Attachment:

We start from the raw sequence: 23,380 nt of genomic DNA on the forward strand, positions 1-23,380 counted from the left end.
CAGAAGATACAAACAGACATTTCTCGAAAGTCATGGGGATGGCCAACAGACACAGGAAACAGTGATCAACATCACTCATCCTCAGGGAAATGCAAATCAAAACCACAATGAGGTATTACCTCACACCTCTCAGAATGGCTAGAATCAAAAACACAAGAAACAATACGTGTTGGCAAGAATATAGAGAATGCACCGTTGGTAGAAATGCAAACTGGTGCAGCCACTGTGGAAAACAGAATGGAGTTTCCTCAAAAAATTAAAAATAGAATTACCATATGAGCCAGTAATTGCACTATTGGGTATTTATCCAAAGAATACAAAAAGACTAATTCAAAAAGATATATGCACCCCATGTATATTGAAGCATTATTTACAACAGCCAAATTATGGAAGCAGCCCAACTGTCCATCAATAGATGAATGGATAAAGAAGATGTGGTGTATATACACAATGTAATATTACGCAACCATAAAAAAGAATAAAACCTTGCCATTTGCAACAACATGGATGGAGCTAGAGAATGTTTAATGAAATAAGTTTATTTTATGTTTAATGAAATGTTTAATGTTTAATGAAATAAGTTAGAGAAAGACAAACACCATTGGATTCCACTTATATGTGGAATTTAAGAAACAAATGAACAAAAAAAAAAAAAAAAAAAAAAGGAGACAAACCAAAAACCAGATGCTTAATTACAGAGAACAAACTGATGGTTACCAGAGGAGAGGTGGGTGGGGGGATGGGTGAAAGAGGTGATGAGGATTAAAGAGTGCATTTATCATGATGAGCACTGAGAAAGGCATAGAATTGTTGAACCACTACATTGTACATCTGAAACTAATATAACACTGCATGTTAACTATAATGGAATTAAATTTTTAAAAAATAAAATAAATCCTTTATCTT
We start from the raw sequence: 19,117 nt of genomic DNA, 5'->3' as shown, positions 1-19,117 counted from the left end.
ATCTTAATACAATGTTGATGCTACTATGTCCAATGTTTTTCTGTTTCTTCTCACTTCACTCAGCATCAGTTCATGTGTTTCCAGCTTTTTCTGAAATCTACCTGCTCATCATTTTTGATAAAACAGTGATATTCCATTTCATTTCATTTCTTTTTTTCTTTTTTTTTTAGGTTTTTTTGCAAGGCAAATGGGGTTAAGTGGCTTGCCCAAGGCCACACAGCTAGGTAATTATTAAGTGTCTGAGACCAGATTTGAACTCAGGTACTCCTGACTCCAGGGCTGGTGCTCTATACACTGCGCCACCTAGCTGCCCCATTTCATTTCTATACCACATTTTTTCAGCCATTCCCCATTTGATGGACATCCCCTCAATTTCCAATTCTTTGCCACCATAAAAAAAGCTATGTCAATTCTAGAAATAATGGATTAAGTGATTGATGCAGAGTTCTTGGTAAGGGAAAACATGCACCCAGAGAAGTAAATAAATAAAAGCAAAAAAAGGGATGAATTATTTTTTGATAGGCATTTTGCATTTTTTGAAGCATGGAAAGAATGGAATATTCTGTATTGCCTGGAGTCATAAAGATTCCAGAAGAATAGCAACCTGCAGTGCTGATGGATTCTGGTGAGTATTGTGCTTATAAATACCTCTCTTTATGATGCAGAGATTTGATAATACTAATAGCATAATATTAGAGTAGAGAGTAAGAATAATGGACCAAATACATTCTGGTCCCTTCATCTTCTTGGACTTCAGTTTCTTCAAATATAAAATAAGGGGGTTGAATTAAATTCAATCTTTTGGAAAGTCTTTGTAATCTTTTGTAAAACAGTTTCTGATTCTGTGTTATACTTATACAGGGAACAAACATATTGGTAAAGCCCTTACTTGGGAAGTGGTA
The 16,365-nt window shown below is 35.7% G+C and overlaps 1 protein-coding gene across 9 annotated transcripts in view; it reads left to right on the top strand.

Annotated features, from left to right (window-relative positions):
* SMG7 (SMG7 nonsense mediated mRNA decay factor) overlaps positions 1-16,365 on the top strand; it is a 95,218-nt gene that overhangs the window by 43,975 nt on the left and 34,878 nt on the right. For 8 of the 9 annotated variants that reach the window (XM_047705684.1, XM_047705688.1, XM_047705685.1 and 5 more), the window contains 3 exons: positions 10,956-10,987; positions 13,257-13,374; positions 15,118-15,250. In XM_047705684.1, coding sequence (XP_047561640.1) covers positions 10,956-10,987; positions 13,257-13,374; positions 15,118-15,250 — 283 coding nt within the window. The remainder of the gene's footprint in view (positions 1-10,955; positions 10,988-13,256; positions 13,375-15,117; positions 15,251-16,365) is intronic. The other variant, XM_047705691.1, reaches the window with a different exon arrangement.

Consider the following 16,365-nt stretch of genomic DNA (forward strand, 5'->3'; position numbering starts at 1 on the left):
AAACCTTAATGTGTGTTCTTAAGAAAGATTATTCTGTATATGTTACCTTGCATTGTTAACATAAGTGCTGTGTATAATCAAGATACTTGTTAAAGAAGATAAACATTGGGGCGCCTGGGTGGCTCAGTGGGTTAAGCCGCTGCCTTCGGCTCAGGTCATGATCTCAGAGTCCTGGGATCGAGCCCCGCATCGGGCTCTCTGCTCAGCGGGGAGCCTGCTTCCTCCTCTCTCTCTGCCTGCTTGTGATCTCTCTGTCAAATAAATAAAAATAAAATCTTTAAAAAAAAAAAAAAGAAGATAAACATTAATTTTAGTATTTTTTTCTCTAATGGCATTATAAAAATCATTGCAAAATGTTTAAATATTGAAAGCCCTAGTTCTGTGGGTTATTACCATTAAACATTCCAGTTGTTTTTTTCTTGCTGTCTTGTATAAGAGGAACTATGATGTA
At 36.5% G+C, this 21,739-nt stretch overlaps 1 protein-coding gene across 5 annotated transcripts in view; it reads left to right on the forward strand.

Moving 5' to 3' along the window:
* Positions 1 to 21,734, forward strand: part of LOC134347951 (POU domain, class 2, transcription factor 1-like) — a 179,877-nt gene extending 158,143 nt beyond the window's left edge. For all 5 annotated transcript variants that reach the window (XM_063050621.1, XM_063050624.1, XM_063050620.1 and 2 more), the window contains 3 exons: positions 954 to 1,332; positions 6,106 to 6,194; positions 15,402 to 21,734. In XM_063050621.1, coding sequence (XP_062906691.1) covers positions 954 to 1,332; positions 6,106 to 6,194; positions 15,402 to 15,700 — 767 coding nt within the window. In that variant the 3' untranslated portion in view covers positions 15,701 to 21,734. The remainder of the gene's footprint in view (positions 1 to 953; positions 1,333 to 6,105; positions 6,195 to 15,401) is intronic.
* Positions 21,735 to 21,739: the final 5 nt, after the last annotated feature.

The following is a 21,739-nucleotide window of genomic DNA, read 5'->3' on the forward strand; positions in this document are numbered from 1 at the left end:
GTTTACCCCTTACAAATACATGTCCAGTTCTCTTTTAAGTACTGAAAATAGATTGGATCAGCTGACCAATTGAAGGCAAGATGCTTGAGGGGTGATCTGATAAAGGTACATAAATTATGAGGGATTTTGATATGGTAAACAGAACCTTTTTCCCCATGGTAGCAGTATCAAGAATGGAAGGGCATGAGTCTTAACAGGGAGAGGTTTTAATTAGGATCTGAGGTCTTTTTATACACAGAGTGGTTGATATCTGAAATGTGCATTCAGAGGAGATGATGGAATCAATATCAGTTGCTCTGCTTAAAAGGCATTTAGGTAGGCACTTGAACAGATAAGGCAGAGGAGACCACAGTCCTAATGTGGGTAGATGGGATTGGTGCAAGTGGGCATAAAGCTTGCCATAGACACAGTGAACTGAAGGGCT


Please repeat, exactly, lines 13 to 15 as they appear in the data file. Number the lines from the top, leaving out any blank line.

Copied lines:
* Positions 21,735 to 21,739: the final 5 nt, after the last annotated feature.

The following is a 21,739-nucleotide window of genomic DNA, read 5'->3' on the forward strand; positions in this document are numbered from 1 at the left end:
GTTTACCCCTTACAAATACATGTCCAGTTCTCTTTTAAGTACTGAAAATAGATTGGATCAGCTGACCAATTGAAGGCAAGATGCTTGAGGGGTGATCTGATAAAGGTACATAAATTATGAGGGATTTTGATATGGTAAACAGAACCTTTTTCCCCATGGTAGCAGTATCAAGAATGGAAGGGCATGAGTCTTAACAGGGAGAGGTTTTAATTAGGATCTGAGGTCTTTTTATACACAGAGTGGTTGATATCTGAAATGTGCATTCAGAGGAGATGATGGAATCAATATCAGTTGCTCTGCTTAAAAGGCATTTAGGTAGGCACTTGAACAGATAAGGCAGAGGAGACCACAGTCCTAATGTGGGTAGATGGGATTGGTGCAAGTGGGCATAAAGCTTGCCATAGACACAGTGAACTGAAGGGCT